Monday, May 17, 2010

Doors Open Lowell 2010 - Pictures

While I was too busy this weekend to get too many pictures, I was able to make it to three sites for Doors Open this year: all three are new.

The first was the Appleton Mill renovation.  I didn't take any new photos (the work has been progressing, but not in such a way new photos are warranted).  They are saying the project should have its first residents in by April 2011.  The rooms are supposed to be fairly open floor-planned, and about 1000 sq ft or so it sounds.  They will have deck space as well - the development will be targeted at affordable live/work space for artists.

The second was the Tremont Mill / JDCU building.  Over the past few years, the burnt remnants of the Tremont Mill power building have been cut down to basement level, and a new office tower has been built in its place.

Photos and more after the jump.

The old building is here.
And the construction and new building is here and here.

This picture shows the turbine room as it looks today:  This would've been underwater, and the iron collars are looking into where the turbine pits would've been.  If I had to guess, these stone walls are canal stone, and of course, the corrugated steel over our heads supports the new bank tower.  It's easy to see how a city like Rome was built on top of itself repeatedly looking at how things have progressed in Lowell.  There's been talk of a restaurant in this space, surviving off the ambiance and the proximity to the Tsongas Center at UMass Lowell.

The water came in from the Western Canal through tunnels like this one...
Passed through these iron guides...

And into a turbine that was here.  In the picture above, you can see a plate in the floor that blocks the entrance to the tailrace.  In this photo, you can see the concrete platform on which the old dynamos (and presumably the shafts to the old direct drive systems) would've sat.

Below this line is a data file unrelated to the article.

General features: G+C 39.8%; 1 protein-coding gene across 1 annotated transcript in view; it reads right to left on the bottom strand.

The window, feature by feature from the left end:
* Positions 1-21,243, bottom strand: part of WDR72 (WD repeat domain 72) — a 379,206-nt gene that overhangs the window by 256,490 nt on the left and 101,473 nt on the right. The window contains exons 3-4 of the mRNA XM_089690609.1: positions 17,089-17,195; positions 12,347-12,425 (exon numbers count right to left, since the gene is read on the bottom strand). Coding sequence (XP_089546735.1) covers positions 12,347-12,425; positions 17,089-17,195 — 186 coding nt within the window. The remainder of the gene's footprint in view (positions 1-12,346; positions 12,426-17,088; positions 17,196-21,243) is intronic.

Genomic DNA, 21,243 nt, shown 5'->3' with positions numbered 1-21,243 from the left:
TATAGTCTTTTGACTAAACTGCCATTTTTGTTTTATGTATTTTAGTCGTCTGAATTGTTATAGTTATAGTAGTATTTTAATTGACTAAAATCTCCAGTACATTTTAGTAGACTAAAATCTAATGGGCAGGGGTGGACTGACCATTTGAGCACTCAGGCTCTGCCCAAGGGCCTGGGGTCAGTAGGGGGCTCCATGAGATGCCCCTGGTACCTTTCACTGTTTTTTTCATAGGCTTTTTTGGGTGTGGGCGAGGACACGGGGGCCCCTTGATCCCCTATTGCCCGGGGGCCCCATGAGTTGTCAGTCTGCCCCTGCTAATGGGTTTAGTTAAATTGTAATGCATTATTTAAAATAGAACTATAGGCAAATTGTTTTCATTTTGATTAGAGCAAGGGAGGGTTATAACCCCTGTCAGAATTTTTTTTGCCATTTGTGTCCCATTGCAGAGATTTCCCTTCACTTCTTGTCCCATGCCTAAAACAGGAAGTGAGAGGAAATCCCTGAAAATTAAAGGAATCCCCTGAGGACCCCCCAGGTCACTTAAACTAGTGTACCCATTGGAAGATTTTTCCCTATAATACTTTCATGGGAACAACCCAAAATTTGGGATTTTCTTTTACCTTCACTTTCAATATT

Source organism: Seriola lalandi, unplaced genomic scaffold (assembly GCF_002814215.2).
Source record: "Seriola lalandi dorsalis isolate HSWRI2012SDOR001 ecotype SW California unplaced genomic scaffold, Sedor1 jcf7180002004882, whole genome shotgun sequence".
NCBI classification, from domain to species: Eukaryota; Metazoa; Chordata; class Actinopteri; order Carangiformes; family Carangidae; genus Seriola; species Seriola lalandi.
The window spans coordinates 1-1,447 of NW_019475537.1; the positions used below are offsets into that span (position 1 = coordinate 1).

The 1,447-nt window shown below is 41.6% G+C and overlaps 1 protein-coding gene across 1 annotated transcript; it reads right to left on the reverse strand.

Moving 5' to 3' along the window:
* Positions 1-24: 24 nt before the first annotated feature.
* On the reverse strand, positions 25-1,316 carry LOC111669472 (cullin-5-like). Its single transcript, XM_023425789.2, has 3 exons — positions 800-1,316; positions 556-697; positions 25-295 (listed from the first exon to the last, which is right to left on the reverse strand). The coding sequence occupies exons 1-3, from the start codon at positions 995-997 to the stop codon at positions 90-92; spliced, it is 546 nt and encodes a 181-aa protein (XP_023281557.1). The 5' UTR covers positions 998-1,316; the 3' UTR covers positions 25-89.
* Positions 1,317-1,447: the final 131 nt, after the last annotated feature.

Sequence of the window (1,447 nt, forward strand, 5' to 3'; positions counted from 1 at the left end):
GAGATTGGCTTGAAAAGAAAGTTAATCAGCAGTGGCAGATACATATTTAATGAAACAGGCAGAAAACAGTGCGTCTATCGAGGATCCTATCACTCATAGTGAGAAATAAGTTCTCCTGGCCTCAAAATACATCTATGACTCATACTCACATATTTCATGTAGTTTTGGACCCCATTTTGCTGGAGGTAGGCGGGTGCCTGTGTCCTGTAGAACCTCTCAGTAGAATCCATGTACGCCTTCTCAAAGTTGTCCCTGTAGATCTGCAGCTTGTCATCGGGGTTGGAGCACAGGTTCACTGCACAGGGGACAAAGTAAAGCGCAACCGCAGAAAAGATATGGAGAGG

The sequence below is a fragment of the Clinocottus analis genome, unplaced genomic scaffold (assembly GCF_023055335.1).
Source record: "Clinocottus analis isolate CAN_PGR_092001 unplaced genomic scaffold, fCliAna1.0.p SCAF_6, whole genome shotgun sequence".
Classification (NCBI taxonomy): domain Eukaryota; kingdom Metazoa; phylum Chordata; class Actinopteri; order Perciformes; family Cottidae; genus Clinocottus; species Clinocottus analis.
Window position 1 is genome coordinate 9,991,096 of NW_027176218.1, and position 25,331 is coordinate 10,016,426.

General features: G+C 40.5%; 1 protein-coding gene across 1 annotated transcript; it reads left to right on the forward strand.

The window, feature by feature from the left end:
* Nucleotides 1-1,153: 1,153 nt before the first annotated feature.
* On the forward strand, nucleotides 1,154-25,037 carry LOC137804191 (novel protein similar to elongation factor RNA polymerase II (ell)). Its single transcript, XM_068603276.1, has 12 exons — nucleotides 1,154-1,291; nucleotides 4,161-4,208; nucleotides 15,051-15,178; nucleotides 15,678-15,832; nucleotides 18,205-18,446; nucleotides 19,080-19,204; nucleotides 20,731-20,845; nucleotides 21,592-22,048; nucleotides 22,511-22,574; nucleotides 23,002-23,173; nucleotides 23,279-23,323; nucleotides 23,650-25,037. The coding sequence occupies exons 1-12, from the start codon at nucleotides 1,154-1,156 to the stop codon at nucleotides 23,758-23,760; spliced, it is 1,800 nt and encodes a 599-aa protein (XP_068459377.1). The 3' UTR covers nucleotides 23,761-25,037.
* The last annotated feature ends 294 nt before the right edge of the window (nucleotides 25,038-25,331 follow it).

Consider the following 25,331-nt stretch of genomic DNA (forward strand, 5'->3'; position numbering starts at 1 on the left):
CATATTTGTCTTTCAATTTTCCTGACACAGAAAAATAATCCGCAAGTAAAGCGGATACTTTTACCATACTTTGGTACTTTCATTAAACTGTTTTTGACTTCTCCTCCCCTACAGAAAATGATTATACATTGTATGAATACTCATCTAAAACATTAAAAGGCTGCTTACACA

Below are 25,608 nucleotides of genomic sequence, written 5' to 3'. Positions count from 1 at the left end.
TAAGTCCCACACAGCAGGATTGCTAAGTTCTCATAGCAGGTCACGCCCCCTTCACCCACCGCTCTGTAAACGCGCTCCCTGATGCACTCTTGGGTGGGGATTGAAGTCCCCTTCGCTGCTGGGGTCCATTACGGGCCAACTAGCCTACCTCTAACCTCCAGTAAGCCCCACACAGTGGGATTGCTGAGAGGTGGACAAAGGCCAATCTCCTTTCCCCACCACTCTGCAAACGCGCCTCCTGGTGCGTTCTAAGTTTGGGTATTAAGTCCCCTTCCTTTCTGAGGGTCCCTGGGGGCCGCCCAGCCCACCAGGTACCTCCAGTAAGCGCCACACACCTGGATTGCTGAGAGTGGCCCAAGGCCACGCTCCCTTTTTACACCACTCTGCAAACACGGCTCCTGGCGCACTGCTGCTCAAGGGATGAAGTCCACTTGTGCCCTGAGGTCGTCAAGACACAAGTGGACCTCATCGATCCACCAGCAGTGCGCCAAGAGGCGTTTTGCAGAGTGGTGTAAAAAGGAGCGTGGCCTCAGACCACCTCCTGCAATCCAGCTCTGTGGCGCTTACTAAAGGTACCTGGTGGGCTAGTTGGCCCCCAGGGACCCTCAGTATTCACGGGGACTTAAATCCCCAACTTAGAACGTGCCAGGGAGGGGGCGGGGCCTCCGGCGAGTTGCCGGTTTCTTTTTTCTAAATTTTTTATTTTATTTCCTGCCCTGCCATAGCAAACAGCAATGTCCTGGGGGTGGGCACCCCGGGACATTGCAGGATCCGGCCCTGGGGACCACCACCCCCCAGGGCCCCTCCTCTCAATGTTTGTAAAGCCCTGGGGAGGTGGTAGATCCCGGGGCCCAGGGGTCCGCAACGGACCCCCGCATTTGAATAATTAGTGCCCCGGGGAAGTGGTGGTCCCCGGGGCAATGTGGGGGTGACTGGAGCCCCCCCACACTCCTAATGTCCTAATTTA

A picture of a photograph of what the dynamos looked like before they were removed to another mill out of state.

I finally got some answers on what happened here:  The Tremont Mill, according to the Doors Open website, has in place to the extent that these turbine pits were the sites of some of James B. Francis' hydraulic engineering experiments in 1855.  By the 1870s, this building's operations had been merged with those of the Suffolk (Wannalancit) mill next door, and the Ayer brothers owned a controlling interest.  The mill having closed around the time of the Depression, the Tremont Mill was demolished, and by the 1940s, this building had been cut down to the single-story structure that was remaining for many years.  It was decommissioned as a power plant sometime after 1960, and burnt sometime after that.  The dynamos were moved to New Hampshire by the company that operated the Wannalancit Mill in the 1980s.

Thirdly, I went to the Boott Hydro facility.  Built in the 1980s, this Italian-owned hydro plant sits on the Northern Canal wall off of Pawtucket St and produces the lion's share of Lowell's hydroelectric power - I believe 24 MW or so.

The tailrace

The sluice gate on the Northern Canal and the Merrimack River under the University Ave Bridge

I didn't take many pictures inside the facility: Although we had to wear hard-hats, the visitor's area is an observation room with some photos explaining how the plant operates and earlier Lowell Hydro plans.  It also talks extensively about the fish population and how they get around the plant.  There is a diagram showing fish waiting in a neat line to get up the elevator that looks like some album cover I've seen in the past fifteen years:  Other than that, the view of the plant doesn't really help explain much.

Fun fact:  Enel also operates the Lawrence hydroelectric plant, and picks up Salmon from under the Lawrence dam, and drives them upriver to the Nashua hatchery.  Craziness!

Finally, I took a few pictures of the Lofts at Perkins Park on my way back.  Nice to see the Hub Hosiery sign is back up:

Full album here:
Doors Open Lowell 2010